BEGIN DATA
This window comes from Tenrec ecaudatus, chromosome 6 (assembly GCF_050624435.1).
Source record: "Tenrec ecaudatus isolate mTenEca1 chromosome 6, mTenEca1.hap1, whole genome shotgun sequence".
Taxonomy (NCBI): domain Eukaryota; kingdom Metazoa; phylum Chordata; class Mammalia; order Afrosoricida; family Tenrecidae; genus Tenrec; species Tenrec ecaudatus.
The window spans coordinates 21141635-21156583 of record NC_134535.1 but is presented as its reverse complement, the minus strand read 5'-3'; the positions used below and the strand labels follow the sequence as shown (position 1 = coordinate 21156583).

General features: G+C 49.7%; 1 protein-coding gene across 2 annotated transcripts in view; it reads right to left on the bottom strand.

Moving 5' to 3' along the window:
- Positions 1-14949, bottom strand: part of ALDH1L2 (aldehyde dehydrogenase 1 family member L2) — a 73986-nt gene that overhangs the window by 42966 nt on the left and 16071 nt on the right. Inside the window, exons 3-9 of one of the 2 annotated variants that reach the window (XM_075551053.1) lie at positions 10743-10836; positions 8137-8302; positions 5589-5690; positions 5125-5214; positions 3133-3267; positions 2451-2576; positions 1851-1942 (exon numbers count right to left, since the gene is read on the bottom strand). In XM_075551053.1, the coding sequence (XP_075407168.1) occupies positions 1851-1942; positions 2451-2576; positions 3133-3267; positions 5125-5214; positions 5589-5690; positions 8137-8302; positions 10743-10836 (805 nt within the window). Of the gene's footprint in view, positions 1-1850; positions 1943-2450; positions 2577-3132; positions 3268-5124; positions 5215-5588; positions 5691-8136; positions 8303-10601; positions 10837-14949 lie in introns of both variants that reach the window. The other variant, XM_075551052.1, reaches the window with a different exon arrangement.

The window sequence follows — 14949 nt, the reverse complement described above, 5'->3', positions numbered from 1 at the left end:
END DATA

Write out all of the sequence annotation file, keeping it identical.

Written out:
This window comes from Tenrec ecaudatus, chromosome 6 (assembly GCF_050624435.1).
Source record: "Tenrec ecaudatus isolate mTenEca1 chromosome 6, mTenEca1.hap1, whole genome shotgun sequence".
Taxonomy (NCBI): domain Eukaryota; kingdom Metazoa; phylum Chordata; class Mammalia; order Afrosoricida; family Tenrecidae; genus Tenrec; species Tenrec ecaudatus.
The window spans coordinates 21141635-21156583 of record NC_134535.1 but is presented as its reverse complement, the minus strand read 5'-3'; the positions used below and the strand labels follow the sequence as shown (position 1 = coordinate 21156583).

General features: G+C 49.7%; 1 protein-coding gene across 2 annotated transcripts in view; it reads right to left on the bottom strand.

Moving 5' to 3' along the window:
- Positions 1-14949, bottom strand: part of ALDH1L2 (aldehyde dehydrogenase 1 family member L2) — a 73986-nt gene that overhangs the window by 42966 nt on the left and 16071 nt on the right. Inside the window, exons 3-9 of one of the 2 annotated variants that reach the window (XM_075551053.1) lie at positions 10743-10836; positions 8137-8302; positions 5589-5690; positions 5125-5214; positions 3133-3267; positions 2451-2576; positions 1851-1942 (exon numbers count right to left, since the gene is read on the bottom strand). In XM_075551053.1, the coding sequence (XP_075407168.1) occupies positions 1851-1942; positions 2451-2576; positions 3133-3267; positions 5125-5214; positions 5589-5690; positions 8137-8302; positions 10743-10836 (805 nt within the window). Of the gene's footprint in view, positions 1-1850; positions 1943-2450; positions 2577-3132; positions 3268-5124; positions 5215-5588; positions 5691-8136; positions 8303-10601; positions 10837-14949 lie in introns of both variants that reach the window. The other variant, XM_075551052.1, reaches the window with a different exon arrangement.

The window sequence follows — 14949 nt, the reverse complement described above, 5'->3', positions numbered from 1 at the left end: